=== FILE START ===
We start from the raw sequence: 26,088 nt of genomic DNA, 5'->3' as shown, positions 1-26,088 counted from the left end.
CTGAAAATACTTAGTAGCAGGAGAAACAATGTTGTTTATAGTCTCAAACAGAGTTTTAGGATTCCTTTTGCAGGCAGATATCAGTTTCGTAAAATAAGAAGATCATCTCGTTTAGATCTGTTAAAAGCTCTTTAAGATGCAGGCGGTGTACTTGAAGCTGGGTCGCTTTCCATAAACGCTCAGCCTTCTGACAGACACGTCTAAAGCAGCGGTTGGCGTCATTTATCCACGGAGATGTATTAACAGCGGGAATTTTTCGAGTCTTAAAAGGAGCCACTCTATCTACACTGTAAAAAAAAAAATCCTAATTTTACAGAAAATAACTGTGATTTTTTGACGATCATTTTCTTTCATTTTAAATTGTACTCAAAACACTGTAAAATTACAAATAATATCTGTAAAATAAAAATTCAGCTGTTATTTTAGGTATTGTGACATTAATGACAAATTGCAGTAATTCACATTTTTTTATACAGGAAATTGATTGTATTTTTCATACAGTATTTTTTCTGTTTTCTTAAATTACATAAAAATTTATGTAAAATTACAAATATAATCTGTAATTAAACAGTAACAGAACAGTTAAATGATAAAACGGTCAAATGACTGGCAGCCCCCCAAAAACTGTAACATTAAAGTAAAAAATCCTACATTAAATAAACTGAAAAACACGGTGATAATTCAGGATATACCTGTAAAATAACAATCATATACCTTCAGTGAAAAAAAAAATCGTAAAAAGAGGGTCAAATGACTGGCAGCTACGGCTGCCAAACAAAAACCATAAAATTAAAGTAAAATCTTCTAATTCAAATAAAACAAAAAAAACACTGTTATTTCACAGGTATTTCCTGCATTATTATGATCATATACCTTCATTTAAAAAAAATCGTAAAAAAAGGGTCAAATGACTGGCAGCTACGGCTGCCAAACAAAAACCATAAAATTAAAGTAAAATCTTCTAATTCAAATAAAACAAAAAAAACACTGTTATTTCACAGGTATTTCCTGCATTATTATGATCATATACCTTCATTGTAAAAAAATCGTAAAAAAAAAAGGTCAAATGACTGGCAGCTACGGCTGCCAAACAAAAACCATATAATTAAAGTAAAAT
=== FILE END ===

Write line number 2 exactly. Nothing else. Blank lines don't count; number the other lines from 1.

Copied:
CTGAAAATACTTAGTAGCAGGAGAAACAATGTTGTTTATAGTCTCAAACAGAGTTTTAGGATTCCTTTTGCAGGCAGATATCAGTTTCGTAAAATAAGAAGATCATCTCGTTTAGATCTGTTAAAAGCTCTTTAAGATGCAGGCGGTGTACTTGAAGCTGGGTCGCTTTCCATAAACGCTCAGCCTTCTGACAGACACGTCTAAAGCAGCGGTTGGCGTCATTTATCCACGGAGATGTATTAACAGCGGGAATTTTTCGAGTCTTAAAAGGAGCCACTCTATCTACACTGTAAAAAAAAAAATCCTAATTTTACAGAAAATAACTGTGATTTTTTGACGATCATTTTCTTTCATTTTAAATTGTACTCAAAACACTGTAAAATTACAAATAATATCTGTAAAATAAAAATTCAGCTGTTATTTTAGGTATTGTGACATTAATGACAAATTGCAGTAATTCACATTTTTTTATACAGGAAATTGATTGTATTTTTCATACAGTATTTTTTCTGTTTTCTTAAATTACATAAAAATTTATGTAAAATTACAAATATAATCTGTAATTAAACAGTAACAGAACAGTTAAATGATAAAACGGTCAAATGACTGGCAGCCCCCCAAAAACTGTAACATTAAAGTAAAAAATCCTACATTAAATAAACTGAAAAACACGGTGATAATTCAGGATATACCTGTAAAATAACAATCATATACCTTCAGTGAAAAAAAAAATCGTAAAAAGAGGGTCAAATGACTGGCAGCTACGGCTGCCAAACAAAAACCATAAAATTAAAGTAAAATCTTCTAATTCAAATAAAACAAAAAAAACACTGTTATTTCACAGGTATTTCCTGCATTATTATGATCATATACCTTCATTTAAAAAAAATCGTAAAAAAAGGGTCAAATGACTGGCAGCTACGGCTGCCAAACAAAAACCATAAAATTAAAGTAAAATCTTCTAATTCAAATAAAACAAAAAAAACACTGTTATTTCACAGGTATTTCCTGCATTATTATGATCATATACCTTCATTGTAAAAAAATCGTAAAAAAAAAAGGTCAAATGACTGGCAGCTACGGCTGCCAAACAAAAACCATATAATTAAAGTAAAAT